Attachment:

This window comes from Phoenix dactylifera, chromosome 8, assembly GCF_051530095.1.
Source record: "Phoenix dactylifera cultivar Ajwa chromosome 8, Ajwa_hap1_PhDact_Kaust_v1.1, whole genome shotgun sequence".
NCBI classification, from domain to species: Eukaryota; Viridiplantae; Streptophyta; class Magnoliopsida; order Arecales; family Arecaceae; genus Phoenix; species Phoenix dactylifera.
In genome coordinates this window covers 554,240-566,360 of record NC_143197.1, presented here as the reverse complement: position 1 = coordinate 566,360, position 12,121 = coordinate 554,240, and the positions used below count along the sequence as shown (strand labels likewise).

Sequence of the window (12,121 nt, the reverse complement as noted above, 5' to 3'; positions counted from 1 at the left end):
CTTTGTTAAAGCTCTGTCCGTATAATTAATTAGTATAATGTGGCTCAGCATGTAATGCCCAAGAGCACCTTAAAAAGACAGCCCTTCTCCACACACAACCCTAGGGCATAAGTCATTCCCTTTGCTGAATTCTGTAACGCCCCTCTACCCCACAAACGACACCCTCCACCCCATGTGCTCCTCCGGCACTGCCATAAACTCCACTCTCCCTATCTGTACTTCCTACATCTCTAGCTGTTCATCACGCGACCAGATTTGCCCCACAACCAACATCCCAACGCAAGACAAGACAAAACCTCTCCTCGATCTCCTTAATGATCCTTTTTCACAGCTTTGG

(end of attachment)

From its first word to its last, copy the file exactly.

This window comes from Phoenix dactylifera, chromosome 8, assembly GCF_051530095.1.
Source record: "Phoenix dactylifera cultivar Ajwa chromosome 8, Ajwa_hap1_PhDact_Kaust_v1.1, whole genome shotgun sequence".
NCBI classification, from domain to species: Eukaryota; Viridiplantae; Streptophyta; class Magnoliopsida; order Arecales; family Arecaceae; genus Phoenix; species Phoenix dactylifera.
In genome coordinates this window covers 554,240-566,360 of record NC_143197.1, presented here as the reverse complement: position 1 = coordinate 566,360, position 12,121 = coordinate 554,240, and the positions used below count along the sequence as shown (strand labels likewise).

Sequence of the window (12,121 nt, the reverse complement as noted above, 5' to 3'; positions counted from 1 at the left end):
CTTTGTTAAAGCTCTGTCCGTATAATTAATTAGTATAATGTGGCTCAGCATGTAATGCCCAAGAGCACCTTAAAAAGACAGCCCTTCTCCACACACAACCCTAGGGCATAAGTCATTCCCTTTGCTGAATTCTGTAACGCCCCTCTACCCCACAAACGACACCCTCCACCCCATGTGCTCCTCCGGCACTGCCATAAACTCCACTCTCCCTATCTGTACTTCCTACATCTCTAGCTGTTCATCACGCGACCAGATTTGCCCCACAACCAACATCCCAACGCAAGACAAGACAAAACCTCTCCTCGATCTCCTTAATGATCCTTTTTCACAGCTTTGG